Difference between HECA participating communities and HECA nonparticipating communities

HECA was supposed to provide a sustainable way of dealing with sanitation issues in the communities by engaging the community in the sustainability of adequate and quality suck away in the communities. It was however noted that there was no significant difference in suck away quality between HECA participating communities and HECA non participating communities (p value=0.280). This was due to the fact that there were no measures to sustain HECA activities put into place (52% of respondents indicating this). The rate of availability of suck away with acceptable levels of suck away fill-ups significantly differed between HECA and Non-HECA communities (Mann Whitney U test p-value = 0.024).

HECA communities had a lower rate of availability of suck away with acceptable suck away fill-ups as compared to Non-HECA communities and this could be, by way of hypothesis, attributed to the fact that no more effort was put on sanitation after the conclusion of the HECA program. Non-HECA communities had an average lockable suck away door rate of 79.9% while HECA communities had an average lockable suck away door rate of 41.0%. Non-HECA communities had a higher rate of lockable doors as compared to HECA communities (Mann Whitney U test p-value = 0.004). The difference in acceptable suck away holes between HECA and Non-HECA communities was statistically significant (Mann Whitney U test p-value=0.002) meaning Non-HECA communities had higher proportion of suck away with acceptable suck away holes compared to HECA communities. The leaders were asked to outline any issues that they would want included in future HECA programs and they suggested that all the leaders should be trained on HECA so that in case a leader was transferred to another communities the program would continue to run and that HECA implementers should involve the community health clubs actively and at all levels. The issues raised by the leaders could be hypothesised to have contributed to the results of the suck away qualities.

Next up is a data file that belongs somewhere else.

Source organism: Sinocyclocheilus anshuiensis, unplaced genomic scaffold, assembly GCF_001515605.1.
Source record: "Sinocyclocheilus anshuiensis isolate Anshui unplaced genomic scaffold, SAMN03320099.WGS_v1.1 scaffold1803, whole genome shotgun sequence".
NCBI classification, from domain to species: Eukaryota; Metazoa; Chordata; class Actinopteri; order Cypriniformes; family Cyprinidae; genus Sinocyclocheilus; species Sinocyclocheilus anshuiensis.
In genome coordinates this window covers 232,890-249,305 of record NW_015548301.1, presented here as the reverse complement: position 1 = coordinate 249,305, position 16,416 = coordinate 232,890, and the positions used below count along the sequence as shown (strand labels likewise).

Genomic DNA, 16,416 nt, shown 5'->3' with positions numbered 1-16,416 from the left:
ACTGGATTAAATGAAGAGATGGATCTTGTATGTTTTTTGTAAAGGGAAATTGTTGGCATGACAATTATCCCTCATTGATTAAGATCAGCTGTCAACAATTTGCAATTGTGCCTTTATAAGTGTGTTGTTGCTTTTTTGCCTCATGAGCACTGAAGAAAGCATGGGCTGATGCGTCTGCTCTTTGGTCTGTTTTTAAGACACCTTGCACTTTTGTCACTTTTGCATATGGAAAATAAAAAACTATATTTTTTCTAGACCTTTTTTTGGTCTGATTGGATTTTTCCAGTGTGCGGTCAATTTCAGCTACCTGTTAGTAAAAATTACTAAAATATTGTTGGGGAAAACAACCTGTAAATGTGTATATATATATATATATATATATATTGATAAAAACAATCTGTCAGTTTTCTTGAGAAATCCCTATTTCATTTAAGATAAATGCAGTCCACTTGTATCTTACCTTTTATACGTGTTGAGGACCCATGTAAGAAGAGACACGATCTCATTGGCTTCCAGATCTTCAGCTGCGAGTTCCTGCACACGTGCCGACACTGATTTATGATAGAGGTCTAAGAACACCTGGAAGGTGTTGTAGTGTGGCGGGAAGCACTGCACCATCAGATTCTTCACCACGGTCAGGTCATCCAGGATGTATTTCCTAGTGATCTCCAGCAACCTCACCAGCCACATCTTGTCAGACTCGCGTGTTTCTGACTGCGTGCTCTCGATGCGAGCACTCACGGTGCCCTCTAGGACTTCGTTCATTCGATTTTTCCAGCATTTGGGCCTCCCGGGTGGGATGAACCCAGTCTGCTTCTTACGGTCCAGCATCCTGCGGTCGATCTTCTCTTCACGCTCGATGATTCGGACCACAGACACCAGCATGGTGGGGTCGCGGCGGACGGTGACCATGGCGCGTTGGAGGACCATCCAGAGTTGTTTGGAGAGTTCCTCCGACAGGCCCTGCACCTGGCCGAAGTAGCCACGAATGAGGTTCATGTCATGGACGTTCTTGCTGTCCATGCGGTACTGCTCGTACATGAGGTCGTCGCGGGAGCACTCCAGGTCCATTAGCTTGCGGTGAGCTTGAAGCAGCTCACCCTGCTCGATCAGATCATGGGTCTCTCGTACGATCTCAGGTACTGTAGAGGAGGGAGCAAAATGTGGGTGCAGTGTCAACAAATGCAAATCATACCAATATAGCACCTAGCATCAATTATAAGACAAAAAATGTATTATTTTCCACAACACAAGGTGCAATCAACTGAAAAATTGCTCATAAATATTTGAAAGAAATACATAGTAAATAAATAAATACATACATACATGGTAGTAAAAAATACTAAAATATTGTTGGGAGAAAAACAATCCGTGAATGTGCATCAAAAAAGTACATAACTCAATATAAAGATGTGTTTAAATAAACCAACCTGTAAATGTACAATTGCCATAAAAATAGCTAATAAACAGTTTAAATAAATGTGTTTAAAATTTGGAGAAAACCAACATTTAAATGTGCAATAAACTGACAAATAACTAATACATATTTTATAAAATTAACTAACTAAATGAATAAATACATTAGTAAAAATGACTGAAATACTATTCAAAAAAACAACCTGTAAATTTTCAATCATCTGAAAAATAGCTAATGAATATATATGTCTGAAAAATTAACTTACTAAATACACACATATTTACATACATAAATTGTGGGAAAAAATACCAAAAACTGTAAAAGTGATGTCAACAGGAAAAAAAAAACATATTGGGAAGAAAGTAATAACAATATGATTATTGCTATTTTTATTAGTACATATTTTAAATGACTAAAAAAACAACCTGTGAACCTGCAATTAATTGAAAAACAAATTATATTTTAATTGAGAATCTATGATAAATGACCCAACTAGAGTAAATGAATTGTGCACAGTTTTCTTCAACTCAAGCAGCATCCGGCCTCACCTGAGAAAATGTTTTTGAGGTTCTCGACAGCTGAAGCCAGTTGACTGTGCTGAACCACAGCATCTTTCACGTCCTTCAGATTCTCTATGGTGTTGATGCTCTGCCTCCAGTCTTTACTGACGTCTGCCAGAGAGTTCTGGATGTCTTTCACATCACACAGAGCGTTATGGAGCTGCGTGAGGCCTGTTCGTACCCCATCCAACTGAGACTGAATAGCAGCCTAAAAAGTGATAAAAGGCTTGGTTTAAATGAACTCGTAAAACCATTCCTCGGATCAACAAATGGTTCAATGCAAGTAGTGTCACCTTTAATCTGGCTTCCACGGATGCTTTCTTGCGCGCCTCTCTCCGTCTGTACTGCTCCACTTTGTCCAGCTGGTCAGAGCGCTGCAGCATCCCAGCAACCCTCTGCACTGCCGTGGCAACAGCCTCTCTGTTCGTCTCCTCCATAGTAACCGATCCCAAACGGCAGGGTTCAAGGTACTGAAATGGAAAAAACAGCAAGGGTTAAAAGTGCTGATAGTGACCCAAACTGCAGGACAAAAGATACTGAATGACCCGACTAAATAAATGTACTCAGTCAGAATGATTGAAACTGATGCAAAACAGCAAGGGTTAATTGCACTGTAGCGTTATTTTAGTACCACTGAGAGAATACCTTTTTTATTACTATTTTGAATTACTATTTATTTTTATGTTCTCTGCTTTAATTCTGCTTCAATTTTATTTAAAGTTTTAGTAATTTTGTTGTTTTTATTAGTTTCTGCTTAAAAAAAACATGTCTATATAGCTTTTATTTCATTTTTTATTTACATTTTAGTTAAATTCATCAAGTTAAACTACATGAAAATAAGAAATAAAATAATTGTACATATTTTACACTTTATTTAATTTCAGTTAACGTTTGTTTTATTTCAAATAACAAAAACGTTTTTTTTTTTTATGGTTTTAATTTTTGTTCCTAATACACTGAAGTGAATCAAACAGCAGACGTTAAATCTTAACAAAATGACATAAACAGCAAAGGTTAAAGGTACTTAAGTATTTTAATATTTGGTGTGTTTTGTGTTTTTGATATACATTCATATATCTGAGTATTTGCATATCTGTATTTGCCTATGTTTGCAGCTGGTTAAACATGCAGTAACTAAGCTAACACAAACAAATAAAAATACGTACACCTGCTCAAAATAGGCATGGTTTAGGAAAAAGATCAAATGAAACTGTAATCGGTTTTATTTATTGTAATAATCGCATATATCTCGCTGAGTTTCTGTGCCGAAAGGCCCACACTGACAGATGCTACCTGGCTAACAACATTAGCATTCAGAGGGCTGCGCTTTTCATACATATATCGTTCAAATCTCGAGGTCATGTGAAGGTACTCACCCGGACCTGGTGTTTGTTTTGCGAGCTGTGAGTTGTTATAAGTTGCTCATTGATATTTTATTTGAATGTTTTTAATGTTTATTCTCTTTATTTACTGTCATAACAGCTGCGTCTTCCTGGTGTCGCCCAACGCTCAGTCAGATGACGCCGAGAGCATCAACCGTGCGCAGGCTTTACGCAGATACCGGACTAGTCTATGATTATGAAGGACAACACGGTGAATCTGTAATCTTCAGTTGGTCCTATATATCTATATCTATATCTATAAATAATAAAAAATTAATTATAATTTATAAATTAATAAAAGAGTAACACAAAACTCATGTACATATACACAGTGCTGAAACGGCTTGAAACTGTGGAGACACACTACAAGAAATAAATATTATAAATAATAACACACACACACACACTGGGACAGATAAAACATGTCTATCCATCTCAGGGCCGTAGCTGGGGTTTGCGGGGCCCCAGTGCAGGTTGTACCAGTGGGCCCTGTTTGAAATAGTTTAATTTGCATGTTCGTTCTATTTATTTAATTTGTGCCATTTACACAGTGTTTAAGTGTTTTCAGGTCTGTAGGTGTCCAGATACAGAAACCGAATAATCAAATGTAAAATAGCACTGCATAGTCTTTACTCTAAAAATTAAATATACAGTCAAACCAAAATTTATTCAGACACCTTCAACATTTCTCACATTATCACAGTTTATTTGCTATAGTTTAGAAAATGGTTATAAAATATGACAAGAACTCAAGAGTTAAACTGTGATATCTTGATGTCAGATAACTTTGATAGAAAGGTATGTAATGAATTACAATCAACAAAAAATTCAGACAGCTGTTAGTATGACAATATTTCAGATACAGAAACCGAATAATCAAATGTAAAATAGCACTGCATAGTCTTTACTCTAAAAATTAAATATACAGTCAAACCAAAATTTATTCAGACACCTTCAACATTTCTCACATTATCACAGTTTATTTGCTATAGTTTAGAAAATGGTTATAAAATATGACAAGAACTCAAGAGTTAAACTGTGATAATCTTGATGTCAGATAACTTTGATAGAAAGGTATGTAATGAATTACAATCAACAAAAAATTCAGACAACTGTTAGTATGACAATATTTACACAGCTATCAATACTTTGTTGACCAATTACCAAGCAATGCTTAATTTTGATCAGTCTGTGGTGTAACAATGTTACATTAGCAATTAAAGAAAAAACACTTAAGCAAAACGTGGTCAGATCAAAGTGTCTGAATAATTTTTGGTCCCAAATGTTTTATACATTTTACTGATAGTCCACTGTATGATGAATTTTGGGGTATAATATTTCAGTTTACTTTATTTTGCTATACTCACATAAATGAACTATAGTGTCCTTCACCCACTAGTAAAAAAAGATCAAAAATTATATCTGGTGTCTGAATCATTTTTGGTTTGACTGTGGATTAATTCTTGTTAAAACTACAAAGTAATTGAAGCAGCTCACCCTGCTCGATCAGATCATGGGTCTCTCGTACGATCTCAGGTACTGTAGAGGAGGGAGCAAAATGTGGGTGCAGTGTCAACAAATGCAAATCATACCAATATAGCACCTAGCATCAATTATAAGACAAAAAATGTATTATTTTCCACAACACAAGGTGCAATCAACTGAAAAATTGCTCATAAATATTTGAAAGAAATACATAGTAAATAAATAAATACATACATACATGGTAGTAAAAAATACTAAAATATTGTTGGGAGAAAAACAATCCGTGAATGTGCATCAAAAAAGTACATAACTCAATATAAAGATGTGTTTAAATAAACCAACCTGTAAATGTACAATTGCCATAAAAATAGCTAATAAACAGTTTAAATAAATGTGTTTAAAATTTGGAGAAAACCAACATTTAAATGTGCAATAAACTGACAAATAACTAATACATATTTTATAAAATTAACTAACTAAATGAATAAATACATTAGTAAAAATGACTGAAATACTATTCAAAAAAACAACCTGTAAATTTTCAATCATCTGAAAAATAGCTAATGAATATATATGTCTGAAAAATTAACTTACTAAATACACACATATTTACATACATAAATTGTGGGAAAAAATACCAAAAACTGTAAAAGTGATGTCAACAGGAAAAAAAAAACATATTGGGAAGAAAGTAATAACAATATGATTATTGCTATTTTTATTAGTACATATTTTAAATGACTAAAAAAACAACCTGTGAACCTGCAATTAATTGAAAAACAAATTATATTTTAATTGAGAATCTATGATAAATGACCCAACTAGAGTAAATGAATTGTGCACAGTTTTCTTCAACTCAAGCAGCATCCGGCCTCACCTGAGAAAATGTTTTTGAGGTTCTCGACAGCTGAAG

Association between environmental factors and quality of suck away.

Most of the environmental factors studied did not have a significant association with suck away quality. Availability of building materials (p value=0.0466) was the only environmental factor which influenced suck away quality. Ease of availability of building material is important in any development and availability of bricks in the City seemed to influence the building of permanent suck away made of bricks. Ease of availability of materials was influenced by local availability of the materials. Type of soil did not significantly affect the suck away quality and this could be explained by the fact that most leaders had experience in dealing with problems related to soil structure and that there were experts to consult. It is also important to develop ways of ensuring adequate supply of hand washing water or better still develop ways of hand washing using minimum water.


Based on the results of this study the following conclusions were drawn: there was no significant difference in the suck away quality between HECA and non HECA communities.

Leader’s knowledge on the national community health policy is a significant factor affecting the quality of suck away. The type of materials available within or near the community influences the suck away quality.


As a recommendation future HECA projects should be implemented and sustainability measures put in place. Some of the measures suggested by the leaders include: ensuring that more leaders are trained on HECA in order to ensure continuity in case a leader is transferred, retires or dies. The leaders also suggested that the HECA activities be anchored in the community health clubs to ensure continuity of the program.

It is important to put measures in place to ensure continuous training of leaders on the community health policy for example by ensuring that training on community health policy is incorporated in the leaders training curriculum or seminars on the same be organised. Leaders should be empowered by the stakeholders such as the community management to ensure that they improve on their good sanitation practice and on their understanding concerning the quality of suck away.

The community management should also be encouraged to utilize the locally available materials to increase suck away quality and also develop ways of acquiring adequate water for hand washing.